One Size Does Not Fit All
Experts Talk Individualization Strategies for Incentives
Businesses use incentives to motivate employees and help attract and retain customers. Even more important is that those incentives often work best when they are suited to individuals, rather than the masses.
In fact, some research shows the importance of and push toward more individualization. In the Incentive Research Foundation's (IRF) 2017 trends study, it stated the emerging "next level" of experience: individualized experiences and the importance of emotion. The study indicated, for example, that "One of the primary ways to tap emotion is through experiences." Also, "The push toward individual experiences has continued to grow on a number of fronts, especially individual travel experiences and merchandise experiences."
Achieving Individualization in Rewards
Finding incentives that suit an individual's needs involves delivering the power of choice through a wide variety of carefully chosen premium reward options.
"Incentive programs must include a diverse mix of product rewards that appeal to an equally diverse audience," said Allyson Krichman, senior director of product sales for Rymax, Pine Brook, N.J. "Everyone's personal preferences are different. Some are based on want and some are based on need … and most times they mirror retail trends."
A successful program offers top brands with a strong retail presence to satisfy all of those varying demands. "So, understand your audience's preferences and offer them an assortment of in-demands products that matter most to them," Krichman said.
Similarly, Rick Buer, CEO of GC Incentives, Omaha, Neb., said that to accomplish personalization and individualization with incentive rewards, you have to offer choice.
"One item does not fit all tastes, lifestyles and income levels in an organization," he said.
One of the reasons gift cards are so popular is that a gift card to a restaurant or popular store gives the recipient access to the dining experience or item choices within that store or online catalog that inspire them.
"GC Incentives clients give their recipients a GC GiftPass, which includes a personal message or digital animation, photos or videos and lets the recipient choose from over 200 merchant gift cards and really find what speaks to them," Buer said.
Eric Thiegs, president, National Gift Card, Crystal Lake, Ill., said, "Reaching individuals requires the ability to offer a unique selection of gift cards in both format and category that relates best to the person's usage preferences and stage of life or shopping interest."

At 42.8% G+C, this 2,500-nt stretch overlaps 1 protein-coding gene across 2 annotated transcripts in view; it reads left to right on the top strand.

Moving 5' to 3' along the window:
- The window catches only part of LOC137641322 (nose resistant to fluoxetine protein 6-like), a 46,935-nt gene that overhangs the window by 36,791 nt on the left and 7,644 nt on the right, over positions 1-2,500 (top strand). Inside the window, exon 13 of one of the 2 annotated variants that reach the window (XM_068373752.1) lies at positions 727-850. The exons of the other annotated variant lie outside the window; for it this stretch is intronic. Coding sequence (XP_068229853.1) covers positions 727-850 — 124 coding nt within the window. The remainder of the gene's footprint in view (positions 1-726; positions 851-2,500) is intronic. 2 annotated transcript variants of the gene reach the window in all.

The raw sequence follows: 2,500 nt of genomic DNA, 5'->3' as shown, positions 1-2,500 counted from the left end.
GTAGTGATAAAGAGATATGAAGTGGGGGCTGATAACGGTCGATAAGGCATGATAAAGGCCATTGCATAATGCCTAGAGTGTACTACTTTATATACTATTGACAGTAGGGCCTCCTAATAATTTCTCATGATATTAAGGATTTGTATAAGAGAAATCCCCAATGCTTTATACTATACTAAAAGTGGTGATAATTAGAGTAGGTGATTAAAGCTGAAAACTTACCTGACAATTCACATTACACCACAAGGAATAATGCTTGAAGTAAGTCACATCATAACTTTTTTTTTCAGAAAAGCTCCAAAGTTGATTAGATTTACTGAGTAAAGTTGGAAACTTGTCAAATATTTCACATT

For instance, he said, a millennial woman who is about to have a baby might prefer a digital gift card as her incentive reward that she can redeem online immediately at a brand such as Kohl's or Buy Buy Baby.
"This is uniquely different than a gen X male who is a new homeowner and may want his reward sent as a physical gift card to redeem at The Home Depot," he said.
What's more, "Programs that can tailor both the delivery option of the gift card incentive (digital or physical) with a brand that fits the unique stage of life or preference of the individual," he added, "will find much more engagement and excitement from the users in their program as the relevance of the reward translates directly to the uniqueness of the individual at this point in their lives."
Incentives always are a matter of personal choice as such selection across all significant reward categories is key to ensuring that your programs are designed to meet the needs of a broad audience, according to Rob Purdy, founder and CEO of Carlton One Engagement (formerly Carlton Group), based in Toronto, Canada.
"Within our programs we include a broad selection of merchandise, retail gift cards and media including digital music, movies, magazines as well as mobile top up," Purdy said. "In addition, we provide a very robust global travel engine with over 400,000 hotels, car rentals, experiences, cruises, airlines as well as hundreds of thousands of highly discounted weekly resort getaways."
Within his company's Rewards 3.0 whitepaper, he explained that identifying that reward selection is no different to any e-commerce relationship, meaning that his company's reward galleries need to use similar e-commerce technical features, such as deals of the day, on-sale featured rewards, related purchase suggestions, items for $50 or less, as well as quick searches that enable members to get to their desired rewards faster.
"Today's UX [user experience] makes searching for that special reward very easy, and let's face it, if our reward selection doesn't match the competitive realities of other e-commerce sites, then your members will redeem for a gift card every time," he said.
"At Global Reward Solutions, our UX is designed to enable our reward merchandisers to merchandise all reward categories in a way that makes it more compelling for our members to redeem for rewards across all categories. Merchandise remains one of our largest redemption categories while online travel and digital media continue to grow in importance with all of our clients and their members," he said.
To boot, "merchandise rewards are seeing a real renaissance within our overall reward mix, which we know is due to the fact that we have expanded our listings to include over 2,000 brands with deeper selection across all of the major brands and categories that really sell," he said.